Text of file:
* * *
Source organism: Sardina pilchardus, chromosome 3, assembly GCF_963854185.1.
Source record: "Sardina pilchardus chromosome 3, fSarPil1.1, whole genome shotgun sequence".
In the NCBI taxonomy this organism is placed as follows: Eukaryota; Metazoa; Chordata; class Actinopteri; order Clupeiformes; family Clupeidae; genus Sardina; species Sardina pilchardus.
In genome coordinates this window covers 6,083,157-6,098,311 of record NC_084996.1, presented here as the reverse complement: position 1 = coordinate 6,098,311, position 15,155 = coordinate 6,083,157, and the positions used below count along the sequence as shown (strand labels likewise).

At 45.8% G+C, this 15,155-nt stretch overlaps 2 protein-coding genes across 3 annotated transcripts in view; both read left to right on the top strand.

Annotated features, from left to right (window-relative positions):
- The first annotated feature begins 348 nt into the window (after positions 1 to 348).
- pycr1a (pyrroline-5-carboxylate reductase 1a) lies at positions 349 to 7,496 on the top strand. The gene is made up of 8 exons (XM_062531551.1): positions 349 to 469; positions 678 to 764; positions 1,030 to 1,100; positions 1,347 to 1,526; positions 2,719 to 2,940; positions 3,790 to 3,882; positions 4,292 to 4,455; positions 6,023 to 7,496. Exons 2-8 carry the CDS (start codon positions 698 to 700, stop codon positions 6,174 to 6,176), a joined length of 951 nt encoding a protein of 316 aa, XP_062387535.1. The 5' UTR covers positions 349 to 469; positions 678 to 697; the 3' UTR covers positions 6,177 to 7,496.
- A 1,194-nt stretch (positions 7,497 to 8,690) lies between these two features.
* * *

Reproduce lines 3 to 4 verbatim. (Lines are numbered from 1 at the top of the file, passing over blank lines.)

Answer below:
In the NCBI taxonomy this organism is placed as follows: Eukaryota; Metazoa; Chordata; class Actinopteri; order Clupeiformes; family Clupeidae; genus Sardina; species Sardina pilchardus.
In genome coordinates this window covers 6,083,157-6,098,311 of record NC_084996.1, presented here as the reverse complement: position 1 = coordinate 6,098,311, position 15,155 = coordinate 6,083,157, and the positions used below count along the sequence as shown (strand labels likewise).